I do not state this lightly: No president in my lifetime, not even Richard Nixon, has done more to damage the basic foundations of this nation than Donald Trump. For point of reference, Franklin Delano Roosevelt was president when I was born.

     Trump has not done it alone, of course. He has had the willing, cowering support of most of the Republican Party, top to bottom, in his assault on decency, democracy.and the rule of law. He has had the fawning, self-serving support of white Evangelical grifters, who convinced their followers to pray for Trump and donate to their always needy churches, to forget the hypocrisy and immorality of it all. He has had the angry, armed support of rejuvenated, suddenly hopeful, groups of white supremacists. The KKK credo (“America First”) and Nazi flags had a rebirth, thanks to Trump. And he had the unwavering support of millions of seemingly ordinary Americans who I’m sure would deny vigorously that they had any racist, bigoted, misogynistic bones in their body or that they were too lazy or too embarrassed to find out if those conspiracy theories, like much of what Trump said, were lies that fed their pre-conditioned biases.

       Harsh? I think not. Just look around. It’s still going on. But the thing is, this time the rest of America isn’t buying it. The rest of America voted overwhelmingly for a return to sanity, competence, compassion, truthfulness, and respect for the law in the Oval Office. And state election officials have performed their duties in a professional manner, making Trump’s claims of fraud sound ridiculous and desperate. To be sure, many of his followers still claim “it’s not over,” but thousands of Americans danced in the streets when Trump lost, because they knew they were free of the menace of the man who broke bread with dictators, insulted allies and called American veterans “losers.”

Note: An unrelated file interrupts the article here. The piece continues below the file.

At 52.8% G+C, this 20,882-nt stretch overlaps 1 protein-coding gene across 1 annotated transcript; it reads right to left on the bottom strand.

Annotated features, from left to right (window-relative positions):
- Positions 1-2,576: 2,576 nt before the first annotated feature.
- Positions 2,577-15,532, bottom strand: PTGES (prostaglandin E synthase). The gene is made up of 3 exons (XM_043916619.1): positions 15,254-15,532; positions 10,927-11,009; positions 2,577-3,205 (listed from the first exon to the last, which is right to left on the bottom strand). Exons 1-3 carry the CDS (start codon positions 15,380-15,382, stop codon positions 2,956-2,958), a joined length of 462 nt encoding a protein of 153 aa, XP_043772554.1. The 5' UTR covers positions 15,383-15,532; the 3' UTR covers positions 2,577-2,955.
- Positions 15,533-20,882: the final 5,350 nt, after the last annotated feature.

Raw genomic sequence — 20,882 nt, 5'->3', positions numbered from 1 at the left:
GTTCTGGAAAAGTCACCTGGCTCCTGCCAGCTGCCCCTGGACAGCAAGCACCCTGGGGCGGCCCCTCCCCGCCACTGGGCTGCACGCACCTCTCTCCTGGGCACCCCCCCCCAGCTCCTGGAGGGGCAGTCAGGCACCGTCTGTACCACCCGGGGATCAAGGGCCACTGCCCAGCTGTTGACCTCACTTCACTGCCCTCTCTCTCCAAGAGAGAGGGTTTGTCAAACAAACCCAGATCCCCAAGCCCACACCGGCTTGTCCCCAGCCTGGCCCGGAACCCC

We got off lucky. Yes, we endured four years of arrogance and paralyzing incompetence in the White House, culminating with Trump’s criminally negligent response to the Covid-19 virus, but we also learned some valuable lessons:

         — Racism is not only alive, but widespread in America. It came out of hiding in full force with the permission and encouragement of Trump. Its presence was announced daily on social media, in police actions and in people’s routine daily activities. The videos are there as evidence. Racism is a tear in the fabric of our society that Trump has widened. To continue to blindly support him is to endorse racism. Period. There is no “nice” way to ignore this. But now we at least know that there is much work to be done. Kamala Harris as vice president is an excellent start.

         — The Republican Party has abandoned any pretense at bipartisan governing. In handing control of the party to government-hating Tea Party members and power-at-any-price opportunists, Republicans have become worse than the Know-Nothings of the 1850s. In their blind obeisance to Trump, they have demonstrated that, not only do they not know, they don’t care. America now knows this. Democrats now know this. Disaffected Republicans now know this. A two-party system should be about cooperative governing, not constant pursuit of absolute power. Can the Republican Party be reclaimed by those who know and care?